[blindkid] MacBook Pro

Albert J Rizzi albert at myblindspot.org
Fri Feb 26 14:04:59 UTC 2010


I am familiar with this lawsuit. I would ask you to keep your mind open to
considering how simple it is to make any site accessible, provided one has
the IT knowledge, appreciation and understanding of universal design when
crafting or updating a site. Without having all companies, federal or
otherwise, adhere to the section 508 compliance issues, our community of
blind students and adults will forever be at a critical disadvantage  and
will continue to be unemployed  or under employed. It is not just the web
sites we search that complicate it is the intra nets which also need to be
accessible in order to shift the 70 to 80% unemployment rates amongst the
blind. it is a simple coding process which would allow assistive
technologies and software to work. It is also not that expensive. My company
and I have partnered  with tecaccess.net to make accessibility for all a
reality. It costs a little over 10k for a small to mid size business  to
make it's intra and inter nets accessible, and before you say how expensive
that is, know that the government gives a 10k tax incentive or credit once a
business makes their sites accessible. Schools, municipalities and any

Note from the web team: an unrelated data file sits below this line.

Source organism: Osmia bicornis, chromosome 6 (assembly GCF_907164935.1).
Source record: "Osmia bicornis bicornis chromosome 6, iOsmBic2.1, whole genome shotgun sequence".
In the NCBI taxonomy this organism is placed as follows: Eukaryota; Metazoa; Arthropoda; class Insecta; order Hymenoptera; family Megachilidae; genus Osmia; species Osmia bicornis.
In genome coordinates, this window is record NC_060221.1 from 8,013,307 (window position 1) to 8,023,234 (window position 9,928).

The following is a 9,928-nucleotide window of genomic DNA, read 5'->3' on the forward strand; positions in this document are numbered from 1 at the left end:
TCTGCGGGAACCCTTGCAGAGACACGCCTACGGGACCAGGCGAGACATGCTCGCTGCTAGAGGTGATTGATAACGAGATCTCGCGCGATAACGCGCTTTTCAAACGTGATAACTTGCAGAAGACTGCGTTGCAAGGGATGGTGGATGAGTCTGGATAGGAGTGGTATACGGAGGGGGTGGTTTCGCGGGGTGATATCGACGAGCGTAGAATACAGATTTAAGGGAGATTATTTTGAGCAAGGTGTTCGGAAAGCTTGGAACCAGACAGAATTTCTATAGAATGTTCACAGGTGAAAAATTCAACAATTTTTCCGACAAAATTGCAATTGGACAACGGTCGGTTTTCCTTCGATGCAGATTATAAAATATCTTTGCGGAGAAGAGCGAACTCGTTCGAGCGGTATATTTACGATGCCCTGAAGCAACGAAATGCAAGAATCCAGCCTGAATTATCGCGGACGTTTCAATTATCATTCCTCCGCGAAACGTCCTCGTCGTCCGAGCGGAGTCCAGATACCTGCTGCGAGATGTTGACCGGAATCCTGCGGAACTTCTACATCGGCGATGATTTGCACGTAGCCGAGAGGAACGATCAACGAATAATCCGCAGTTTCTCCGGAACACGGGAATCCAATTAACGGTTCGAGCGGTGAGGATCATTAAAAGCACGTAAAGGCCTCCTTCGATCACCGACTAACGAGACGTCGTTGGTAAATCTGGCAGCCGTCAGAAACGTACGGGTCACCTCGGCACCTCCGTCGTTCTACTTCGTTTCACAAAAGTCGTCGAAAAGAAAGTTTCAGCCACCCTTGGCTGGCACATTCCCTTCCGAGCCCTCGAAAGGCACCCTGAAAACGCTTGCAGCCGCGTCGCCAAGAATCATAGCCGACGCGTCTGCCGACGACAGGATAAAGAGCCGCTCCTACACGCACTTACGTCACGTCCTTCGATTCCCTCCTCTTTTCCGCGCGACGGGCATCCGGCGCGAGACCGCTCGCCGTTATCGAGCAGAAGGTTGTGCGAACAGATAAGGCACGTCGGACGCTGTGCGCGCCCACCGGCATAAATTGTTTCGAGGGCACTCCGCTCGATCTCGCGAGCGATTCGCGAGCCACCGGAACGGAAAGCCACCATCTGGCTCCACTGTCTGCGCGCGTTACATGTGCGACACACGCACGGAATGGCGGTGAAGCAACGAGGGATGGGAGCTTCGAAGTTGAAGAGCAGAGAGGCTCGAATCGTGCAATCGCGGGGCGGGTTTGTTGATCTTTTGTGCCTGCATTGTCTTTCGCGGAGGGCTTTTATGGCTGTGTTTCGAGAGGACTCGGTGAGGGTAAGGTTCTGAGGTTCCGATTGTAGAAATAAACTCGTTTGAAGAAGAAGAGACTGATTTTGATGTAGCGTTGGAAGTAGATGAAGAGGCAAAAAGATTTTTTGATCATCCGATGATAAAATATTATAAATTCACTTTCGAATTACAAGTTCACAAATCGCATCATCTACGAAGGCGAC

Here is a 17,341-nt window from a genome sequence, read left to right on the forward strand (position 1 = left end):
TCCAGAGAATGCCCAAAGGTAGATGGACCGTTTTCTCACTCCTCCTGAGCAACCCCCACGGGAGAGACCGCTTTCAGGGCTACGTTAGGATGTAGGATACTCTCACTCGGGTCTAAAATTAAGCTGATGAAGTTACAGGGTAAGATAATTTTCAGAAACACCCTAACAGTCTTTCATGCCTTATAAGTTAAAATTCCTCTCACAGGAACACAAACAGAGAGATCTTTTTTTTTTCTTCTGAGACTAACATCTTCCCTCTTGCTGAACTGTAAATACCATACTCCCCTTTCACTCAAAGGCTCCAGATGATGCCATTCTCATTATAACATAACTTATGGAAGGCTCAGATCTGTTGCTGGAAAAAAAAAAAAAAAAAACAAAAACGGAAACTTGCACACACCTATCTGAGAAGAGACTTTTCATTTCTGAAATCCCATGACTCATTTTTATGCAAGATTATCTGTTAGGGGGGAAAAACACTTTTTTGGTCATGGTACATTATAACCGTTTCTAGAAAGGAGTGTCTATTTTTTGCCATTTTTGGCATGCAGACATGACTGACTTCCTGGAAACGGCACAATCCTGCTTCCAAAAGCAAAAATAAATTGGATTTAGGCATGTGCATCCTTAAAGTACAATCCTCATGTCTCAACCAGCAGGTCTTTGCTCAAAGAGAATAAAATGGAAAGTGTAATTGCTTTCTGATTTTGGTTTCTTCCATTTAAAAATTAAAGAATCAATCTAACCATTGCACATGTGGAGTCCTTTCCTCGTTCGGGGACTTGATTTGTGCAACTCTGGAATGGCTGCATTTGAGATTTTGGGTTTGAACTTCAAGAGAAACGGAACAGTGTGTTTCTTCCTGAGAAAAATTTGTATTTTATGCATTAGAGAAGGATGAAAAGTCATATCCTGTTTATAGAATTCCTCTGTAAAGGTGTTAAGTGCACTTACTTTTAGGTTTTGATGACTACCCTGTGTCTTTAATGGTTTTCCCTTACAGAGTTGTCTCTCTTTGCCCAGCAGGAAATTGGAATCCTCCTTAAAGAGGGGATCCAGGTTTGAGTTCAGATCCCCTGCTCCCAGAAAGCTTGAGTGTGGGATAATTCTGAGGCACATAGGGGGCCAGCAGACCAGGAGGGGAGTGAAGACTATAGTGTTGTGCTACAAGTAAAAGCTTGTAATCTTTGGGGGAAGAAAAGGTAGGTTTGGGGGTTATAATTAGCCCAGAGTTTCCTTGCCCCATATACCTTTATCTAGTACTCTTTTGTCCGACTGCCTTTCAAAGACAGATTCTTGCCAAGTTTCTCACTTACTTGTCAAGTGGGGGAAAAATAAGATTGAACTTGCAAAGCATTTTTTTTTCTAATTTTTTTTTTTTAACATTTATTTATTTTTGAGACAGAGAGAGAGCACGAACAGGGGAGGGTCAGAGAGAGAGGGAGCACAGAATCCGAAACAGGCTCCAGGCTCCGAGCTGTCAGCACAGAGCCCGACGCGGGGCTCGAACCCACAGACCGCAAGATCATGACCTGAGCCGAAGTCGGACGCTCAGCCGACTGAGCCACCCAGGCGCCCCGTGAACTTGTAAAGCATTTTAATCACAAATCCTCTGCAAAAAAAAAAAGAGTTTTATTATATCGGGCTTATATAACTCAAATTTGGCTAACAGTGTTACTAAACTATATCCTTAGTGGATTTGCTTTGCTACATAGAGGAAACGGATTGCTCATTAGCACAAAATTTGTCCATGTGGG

institution getting federal funding are required by law to adhere to these
laws, and there are federal grants available to offset the costs to make
sites compliant. I am working on making my county on long island the most
compliant in our state and have meetings with every school district
scheduled for the 14th of April and a meeting with our town and county
officials to educate and mitigate this unfortunate  avoidance of adherence.
it is not all that expensive and when a tech team is introduced to the
concept they get it and say what have we been waiting for and they get on
it. do not fall prey to the rhetoric of it is to expensive. it is not in
comparison to the dollars spent on public assistance and the loss of tax
revenues when we block employment for nearly 40 million people who can work.
Assistive technologies are also options in peoples lives with paralysis and